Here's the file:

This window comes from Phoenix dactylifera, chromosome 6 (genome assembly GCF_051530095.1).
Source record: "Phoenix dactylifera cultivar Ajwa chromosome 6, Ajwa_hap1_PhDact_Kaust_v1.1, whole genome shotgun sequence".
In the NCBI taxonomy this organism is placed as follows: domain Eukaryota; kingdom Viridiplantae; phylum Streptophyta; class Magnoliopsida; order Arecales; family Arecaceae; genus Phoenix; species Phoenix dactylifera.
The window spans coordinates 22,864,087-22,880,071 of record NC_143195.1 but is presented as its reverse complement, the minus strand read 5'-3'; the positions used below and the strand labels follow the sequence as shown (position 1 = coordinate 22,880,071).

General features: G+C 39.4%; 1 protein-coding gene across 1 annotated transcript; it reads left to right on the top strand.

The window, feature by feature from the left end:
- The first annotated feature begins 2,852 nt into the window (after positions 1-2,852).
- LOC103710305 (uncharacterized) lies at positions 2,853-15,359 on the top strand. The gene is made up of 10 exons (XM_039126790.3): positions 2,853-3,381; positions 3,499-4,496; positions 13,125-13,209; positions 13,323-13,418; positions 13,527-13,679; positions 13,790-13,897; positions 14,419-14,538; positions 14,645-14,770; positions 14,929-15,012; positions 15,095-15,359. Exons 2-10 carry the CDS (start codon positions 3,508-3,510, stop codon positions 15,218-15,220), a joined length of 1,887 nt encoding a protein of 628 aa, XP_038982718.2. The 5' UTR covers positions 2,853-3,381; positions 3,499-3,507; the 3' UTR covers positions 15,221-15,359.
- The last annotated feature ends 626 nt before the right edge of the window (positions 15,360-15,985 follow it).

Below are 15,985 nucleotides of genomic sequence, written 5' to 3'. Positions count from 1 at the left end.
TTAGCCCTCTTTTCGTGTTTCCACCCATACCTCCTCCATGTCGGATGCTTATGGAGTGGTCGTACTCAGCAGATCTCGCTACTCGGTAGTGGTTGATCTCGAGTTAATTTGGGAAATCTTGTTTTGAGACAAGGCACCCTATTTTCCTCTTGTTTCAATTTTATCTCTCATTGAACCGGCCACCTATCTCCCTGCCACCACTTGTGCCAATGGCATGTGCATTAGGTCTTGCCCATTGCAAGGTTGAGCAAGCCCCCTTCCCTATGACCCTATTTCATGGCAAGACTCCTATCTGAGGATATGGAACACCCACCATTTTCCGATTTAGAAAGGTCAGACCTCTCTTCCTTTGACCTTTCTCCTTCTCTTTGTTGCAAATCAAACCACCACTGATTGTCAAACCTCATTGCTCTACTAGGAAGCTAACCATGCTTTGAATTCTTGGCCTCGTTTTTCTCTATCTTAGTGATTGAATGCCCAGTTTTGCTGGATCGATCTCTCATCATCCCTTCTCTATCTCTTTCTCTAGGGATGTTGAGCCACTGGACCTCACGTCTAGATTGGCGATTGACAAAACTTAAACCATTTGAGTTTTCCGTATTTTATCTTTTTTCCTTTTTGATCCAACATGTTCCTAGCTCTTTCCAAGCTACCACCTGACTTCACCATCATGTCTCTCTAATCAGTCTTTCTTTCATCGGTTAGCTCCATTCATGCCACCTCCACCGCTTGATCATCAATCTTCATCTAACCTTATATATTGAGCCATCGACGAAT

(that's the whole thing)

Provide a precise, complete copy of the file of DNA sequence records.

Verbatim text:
This window comes from Phoenix dactylifera, chromosome 6 (genome assembly GCF_051530095.1).
Source record: "Phoenix dactylifera cultivar Ajwa chromosome 6, Ajwa_hap1_PhDact_Kaust_v1.1, whole genome shotgun sequence".
In the NCBI taxonomy this organism is placed as follows: domain Eukaryota; kingdom Viridiplantae; phylum Streptophyta; class Magnoliopsida; order Arecales; family Arecaceae; genus Phoenix; species Phoenix dactylifera.
The window spans coordinates 22,864,087-22,880,071 of record NC_143195.1 but is presented as its reverse complement, the minus strand read 5'-3'; the positions used below and the strand labels follow the sequence as shown (position 1 = coordinate 22,880,071).

General features: G+C 39.4%; 1 protein-coding gene across 1 annotated transcript; it reads left to right on the top strand.

The window, feature by feature from the left end:
- The first annotated feature begins 2,852 nt into the window (after positions 1-2,852).
- LOC103710305 (uncharacterized) lies at positions 2,853-15,359 on the top strand. The gene is made up of 10 exons (XM_039126790.3): positions 2,853-3,381; positions 3,499-4,496; positions 13,125-13,209; positions 13,323-13,418; positions 13,527-13,679; positions 13,790-13,897; positions 14,419-14,538; positions 14,645-14,770; positions 14,929-15,012; positions 15,095-15,359. Exons 2-10 carry the CDS (start codon positions 3,508-3,510, stop codon positions 15,218-15,220), a joined length of 1,887 nt encoding a protein of 628 aa, XP_038982718.2. The 5' UTR covers positions 2,853-3,381; positions 3,499-3,507; the 3' UTR covers positions 15,221-15,359.
- The last annotated feature ends 626 nt before the right edge of the window (positions 15,360-15,985 follow it).

Below are 15,985 nucleotides of genomic sequence, written 5' to 3'. Positions count from 1 at the left end.
TTAGCCCTCTTTTCGTGTTTCCACCCATACCTCCTCCATGTCGGATGCTTATGGAGTGGTCGTACTCAGCAGATCTCGCTACTCGGTAGTGGTTGATCTCGAGTTAATTTGGGAAATCTTGTTTTGAGACAAGGCACCCTATTTTCCTCTTGTTTCAATTTTATCTCTCATTGAACCGGCCACCTATCTCCCTGCCACCACTTGTGCCAATGGCATGTGCATTAGGTCTTGCCCATTGCAAGGTTGAGCAAGCCCCCTTCCCTATGACCCTATTTCATGGCAAGACTCCTATCTGAGGATATGGAACACCCACCATTTTCCGATTTAGAAAGGTCAGACCTCTCTTCCTTTGACCTTTCTCCTTCTCTTTGTTGCAAATCAAACCACCACTGATTGTCAAACCTCATTGCTCTACTAGGAAGCTAACCATGCTTTGAATTCTTGGCCTCGTTTTTCTCTATCTTAGTGATTGAATGCCCAGTTTTGCTGGATCGATCTCTCATCATCCCTTCTCTATCTCTTTCTCTAGGGATGTTGAGCCACTGGACCTCACGTCTAGATTGGCGATTGACAAAACTTAAACCATTTGAGTTTTCCGTATTTTATCTTTTTTCCTTTTTGATCCAACATGTTCCTAGCTCTTTCCAAGCTACCACCTGACTTCACCATCATGTCTCTCTAATCAGTCTTTCTTTCATCGGTTAGCTCCATTCATGCCACCTCCACCGCTTGATCATCAATCTTCATCTAACCTTATATATTGAGCCATCGACGAAT